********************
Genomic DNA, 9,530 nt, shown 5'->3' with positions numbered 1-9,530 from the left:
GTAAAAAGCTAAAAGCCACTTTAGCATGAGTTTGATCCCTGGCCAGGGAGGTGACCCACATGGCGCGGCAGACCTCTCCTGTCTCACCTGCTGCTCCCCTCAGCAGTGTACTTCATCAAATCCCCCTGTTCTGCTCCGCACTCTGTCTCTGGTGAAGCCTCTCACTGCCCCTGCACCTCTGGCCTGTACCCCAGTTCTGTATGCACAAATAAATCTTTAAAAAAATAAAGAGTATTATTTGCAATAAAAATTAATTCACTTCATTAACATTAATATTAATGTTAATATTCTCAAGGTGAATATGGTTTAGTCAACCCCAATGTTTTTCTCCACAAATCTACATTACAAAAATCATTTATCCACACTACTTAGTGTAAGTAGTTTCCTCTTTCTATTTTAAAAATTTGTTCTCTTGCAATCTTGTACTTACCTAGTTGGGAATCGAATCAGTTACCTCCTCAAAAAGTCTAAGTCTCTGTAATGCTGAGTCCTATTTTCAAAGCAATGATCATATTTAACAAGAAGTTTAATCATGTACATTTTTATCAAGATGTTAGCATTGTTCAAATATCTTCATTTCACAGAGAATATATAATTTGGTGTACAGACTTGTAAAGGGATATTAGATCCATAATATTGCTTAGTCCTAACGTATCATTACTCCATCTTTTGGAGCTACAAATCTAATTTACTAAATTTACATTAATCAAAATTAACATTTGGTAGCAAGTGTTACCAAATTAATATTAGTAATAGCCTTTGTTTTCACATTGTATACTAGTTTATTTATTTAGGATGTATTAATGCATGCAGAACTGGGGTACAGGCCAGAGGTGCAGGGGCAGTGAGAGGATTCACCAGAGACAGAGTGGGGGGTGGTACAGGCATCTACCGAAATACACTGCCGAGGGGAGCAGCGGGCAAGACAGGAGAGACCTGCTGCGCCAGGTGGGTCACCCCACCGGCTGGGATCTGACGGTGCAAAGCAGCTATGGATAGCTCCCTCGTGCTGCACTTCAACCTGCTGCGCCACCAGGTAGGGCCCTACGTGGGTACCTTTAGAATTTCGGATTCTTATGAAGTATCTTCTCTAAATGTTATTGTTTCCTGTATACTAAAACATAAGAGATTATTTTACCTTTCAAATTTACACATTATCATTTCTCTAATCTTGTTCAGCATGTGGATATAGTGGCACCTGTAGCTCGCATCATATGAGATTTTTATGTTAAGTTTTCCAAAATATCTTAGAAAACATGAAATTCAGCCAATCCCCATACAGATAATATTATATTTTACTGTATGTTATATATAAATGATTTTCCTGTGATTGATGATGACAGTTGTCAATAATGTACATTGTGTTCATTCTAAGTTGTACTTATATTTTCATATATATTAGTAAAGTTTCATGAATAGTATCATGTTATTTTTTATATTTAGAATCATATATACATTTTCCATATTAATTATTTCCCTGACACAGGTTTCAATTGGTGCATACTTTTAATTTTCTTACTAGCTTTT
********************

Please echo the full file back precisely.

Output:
Genomic DNA, 9,530 nt, shown 5'->3' with positions numbered 1-9,530 from the left:
GTAAAAAGCTAAAAGCCACTTTAGCATGAGTTTGATCCCTGGCCAGGGAGGTGACCCACATGGCGCGGCAGACCTCTCCTGTCTCACCTGCTGCTCCCCTCAGCAGTGTACTTCATCAAATCCCCCTGTTCTGCTCCGCACTCTGTCTCTGGTGAAGCCTCTCACTGCCCCTGCACCTCTGGCCTGTACCCCAGTTCTGTATGCACAAATAAATCTTTAAAAAAATAAAGAGTATTATTTGCAATAAAAATTAATTCACTTCATTAACATTAATATTAATGTTAATATTCTCAAGGTGAATATGGTTTAGTCAACCCCAATGTTTTTCTCCACAAATCTACATTACAAAAATCATTTATCCACACTACTTAGTGTAAGTAGTTTCCTCTTTCTATTTTAAAAATTTGTTCTCTTGCAATCTTGTACTTACCTAGTTGGGAATCGAATCAGTTACCTCCTCAAAAAGTCTAAGTCTCTGTAATGCTGAGTCCTATTTTCAAAGCAATGATCATATTTAACAAGAAGTTTAATCATGTACATTTTTATCAAGATGTTAGCATTGTTCAAATATCTTCATTTCACAGAGAATATATAATTTGGTGTACAGACTTGTAAAGGGATATTAGATCCATAATATTGCTTAGTCCTAACGTATCATTACTCCATCTTTTGGAGCTACAAATCTAATTTACTAAATTTACATTAATCAAAATTAACATTTGGTAGCAAGTGTTACCAAATTAATATTAGTAATAGCCTTTGTTTTCACATTGTATACTAGTTTATTTATTTAGGATGTATTAATGCATGCAGAACTGGGGTACAGGCCAGAGGTGCAGGGGCAGTGAGAGGATTCACCAGAGACAGAGTGGGGGGTGGTACAGGCATCTACCGAAATACACTGCCGAGGGGAGCAGCGGGCAAGACAGGAGAGACCTGCTGCGCCAGGTGGGTCACCCCACCGGCTGGGATCTGACGGTGCAAAGCAGCTATGGATAGCTCCCTCGTGCTGCACTTCAACCTGCTGCGCCACCAGGTAGGGCCCTACGTGGGTACCTTTAGAATTTCGGATTCTTATGAAGTATCTTCTCTAAATGTTATTGTTTCCTGTATACTAAAACATAAGAGATTATTTTACCTTTCAAATTTACACATTATCATTTCTCTAATCTTGTTCAGCATGTGGATATAGTGGCACCTGTAGCTCGCATCATATGAGATTTTTATGTTAAGTTTTCCAAAATATCTTAGAAAACATGAAATTCAGCCAATCCCCATACAGATAATATTATATTTTACTGTATGTTATATATAAATGATTTTCCTGTGATTGATGATGACAGTTGTCAATAATGTACATTGTGTTCATTCTAAGTTGTACTTATATTTTCATATATATTAGTAAAGTTTCATGAATAGTATCATGTTATTTTTTATATTTAGAATCATATATACATTTTCCATATTAATTATTTCCCTGACACAGGTTTCAATTGGTGCATACTTTTAATTTTCTTACTAGCTTTT